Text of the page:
Today the U.S. Census Bureau released the first two of a series of 2010 Census briefs that offer a closer look at race and population in the United States: Population Distribution and Change: 2000 to 2010 and Overview of Race and Hispanic Origin: 2010.

Population Distribution and Change: 2000 to 2010 analyzes the nation’s population change for the United States as a whole as well as its regions, states, metropolitan and micropolitan statistical areas, counties and places. It shows that over the past decade, the U.S. population increased by 9.7 percent – a rate slower than recent decades – but surpassing the 300 million mark to reach 308.7 million people. The South and West accounted for 84.4 percent of the U.S. population increase from 2000 to 2010, enough for the population of the West to surpass that of the Midwest during the decade. Between 2000 and 2010, all 10 of the most populous metro areas grew, and almost two-thirds of the nation’s counties and nine of the 10 most populous cities gained population.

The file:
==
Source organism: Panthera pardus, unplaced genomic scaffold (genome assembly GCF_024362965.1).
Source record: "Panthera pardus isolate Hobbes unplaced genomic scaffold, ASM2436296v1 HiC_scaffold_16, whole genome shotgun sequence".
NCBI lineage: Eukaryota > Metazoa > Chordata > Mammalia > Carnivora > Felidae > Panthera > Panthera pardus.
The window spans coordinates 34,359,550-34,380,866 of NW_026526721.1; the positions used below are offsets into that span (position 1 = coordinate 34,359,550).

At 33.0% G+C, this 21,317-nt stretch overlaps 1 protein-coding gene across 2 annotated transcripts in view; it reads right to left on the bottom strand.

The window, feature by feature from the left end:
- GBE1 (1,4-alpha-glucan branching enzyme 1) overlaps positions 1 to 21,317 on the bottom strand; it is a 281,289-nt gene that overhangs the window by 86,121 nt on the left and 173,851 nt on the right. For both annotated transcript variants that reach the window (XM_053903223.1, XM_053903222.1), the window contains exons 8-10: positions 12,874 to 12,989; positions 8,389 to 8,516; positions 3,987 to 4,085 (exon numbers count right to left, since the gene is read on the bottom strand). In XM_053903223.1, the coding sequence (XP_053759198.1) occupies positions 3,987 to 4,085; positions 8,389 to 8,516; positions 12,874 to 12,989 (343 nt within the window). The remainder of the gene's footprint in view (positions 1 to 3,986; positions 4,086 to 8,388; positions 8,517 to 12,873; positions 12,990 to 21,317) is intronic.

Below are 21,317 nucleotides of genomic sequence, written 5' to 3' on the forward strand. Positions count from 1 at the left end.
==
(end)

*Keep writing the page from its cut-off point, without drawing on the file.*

Looking at our nation’s changing racial and ethnic diversity, Overview of Race and Hispanic Origin: 2010 shows that the Hispanic and Asian populations in the United States have experienced the fastest growth over the past decade. While the non-Hispanic white population is still numerically and proportionally the largest major race and ethnic group in the United States, it is growing at the slowest rate. The rise in the Hispanic population accounted for more than half of the 27.3 million increase in the total U.S. population. But more than any other race group, the Asian population grew the fastest, increasing by 43 percent.